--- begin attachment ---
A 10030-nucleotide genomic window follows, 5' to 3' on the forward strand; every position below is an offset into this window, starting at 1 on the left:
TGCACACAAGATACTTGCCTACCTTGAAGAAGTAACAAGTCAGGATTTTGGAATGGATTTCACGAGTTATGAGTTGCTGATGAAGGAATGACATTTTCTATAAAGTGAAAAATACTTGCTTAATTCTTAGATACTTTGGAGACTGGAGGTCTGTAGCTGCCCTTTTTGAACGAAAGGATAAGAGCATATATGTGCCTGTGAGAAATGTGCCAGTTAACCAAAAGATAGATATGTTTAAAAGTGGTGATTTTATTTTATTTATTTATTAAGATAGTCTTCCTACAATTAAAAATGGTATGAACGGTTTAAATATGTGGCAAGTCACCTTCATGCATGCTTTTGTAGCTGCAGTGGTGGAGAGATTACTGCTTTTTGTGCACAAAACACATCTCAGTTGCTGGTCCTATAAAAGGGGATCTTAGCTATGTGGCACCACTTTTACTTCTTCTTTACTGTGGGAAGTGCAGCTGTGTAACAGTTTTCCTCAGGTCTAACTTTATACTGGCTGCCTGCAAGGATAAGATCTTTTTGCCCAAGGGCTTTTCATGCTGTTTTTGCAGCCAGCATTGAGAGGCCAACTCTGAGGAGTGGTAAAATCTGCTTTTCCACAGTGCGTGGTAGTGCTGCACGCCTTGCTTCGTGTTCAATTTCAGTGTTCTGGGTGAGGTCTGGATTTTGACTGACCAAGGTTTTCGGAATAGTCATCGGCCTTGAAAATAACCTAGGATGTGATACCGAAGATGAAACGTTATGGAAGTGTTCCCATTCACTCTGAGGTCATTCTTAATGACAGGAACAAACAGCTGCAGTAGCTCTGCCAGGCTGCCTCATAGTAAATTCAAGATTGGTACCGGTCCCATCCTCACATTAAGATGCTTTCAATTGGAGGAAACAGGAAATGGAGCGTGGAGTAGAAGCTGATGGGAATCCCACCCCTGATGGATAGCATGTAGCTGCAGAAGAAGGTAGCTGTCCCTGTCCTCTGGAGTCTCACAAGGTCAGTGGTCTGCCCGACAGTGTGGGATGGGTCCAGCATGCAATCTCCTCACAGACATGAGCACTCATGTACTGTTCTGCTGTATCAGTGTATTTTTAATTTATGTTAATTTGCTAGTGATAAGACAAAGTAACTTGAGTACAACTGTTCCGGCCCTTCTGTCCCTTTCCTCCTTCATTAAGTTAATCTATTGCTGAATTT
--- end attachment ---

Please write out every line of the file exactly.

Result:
A 10030-nucleotide genomic window follows, 5' to 3' on the forward strand; every position below is an offset into this window, starting at 1 on the left:
TGCACACAAGATACTTGCCTACCTTGAAGAAGTAACAAGTCAGGATTTTGGAATGGATTTCACGAGTTATGAGTTGCTGATGAAGGAATGACATTTTCTATAAAGTGAAAAATACTTGCTTAATTCTTAGATACTTTGGAGACTGGAGGTCTGTAGCTGCCCTTTTTGAACGAAAGGATAAGAGCATATATGTGCCTGTGAGAAATGTGCCAGTTAACCAAAAGATAGATATGTTTAAAAGTGGTGATTTTATTTTATTTATTTATTAAGATAGTCTTCCTACAATTAAAAATGGTATGAACGGTTTAAATATGTGGCAAGTCACCTTCATGCATGCTTTTGTAGCTGCAGTGGTGGAGAGATTACTGCTTTTTGTGCACAAAACACATCTCAGTTGCTGGTCCTATAAAAGGGGATCTTAGCTATGTGGCACCACTTTTACTTCTTCTTTACTGTGGGAAGTGCAGCTGTGTAACAGTTTTCCTCAGGTCTAACTTTATACTGGCTGCCTGCAAGGATAAGATCTTTTTGCCCAAGGGCTTTTCATGCTGTTTTTGCAGCCAGCATTGAGAGGCCAACTCTGAGGAGTGGTAAAATCTGCTTTTCCACAGTGCGTGGTAGTGCTGCACGCCTTGCTTCGTGTTCAATTTCAGTGTTCTGGGTGAGGTCTGGATTTTGACTGACCAAGGTTTTCGGAATAGTCATCGGCCTTGAAAATAACCTAGGATGTGATACCGAAGATGAAACGTTATGGAAGTGTTCCCATTCACTCTGAGGTCATTCTTAATGACAGGAACAAACAGCTGCAGTAGCTCTGCCAGGCTGCCTCATAGTAAATTCAAGATTGGTACCGGTCCCATCCTCACATTAAGATGCTTTCAATTGGAGGAAACAGGAAATGGAGCGTGGAGTAGAAGCTGATGGGAATCCCACCCCTGATGGATAGCATGTAGCTGCAGAAGAAGGTAGCTGTCCCTGTCCTCTGGAGTCTCACAAGGTCAGTGGTCTGCCCGACAGTGTGGGATGGGTCCAGCATGCAATCTCCTCACAGACATGAGCACTCATGTACTGTTCTGCTGTATCAGTGTATTTTTAATTTATGTTAATTTGCTAGTGATAAGACAAAGTAACTTGAGTACAACTGTTCCGGCCCTTCTGTCCCTTTCCTCCTTCATTAAGTTAATCTATTGCTGAATTT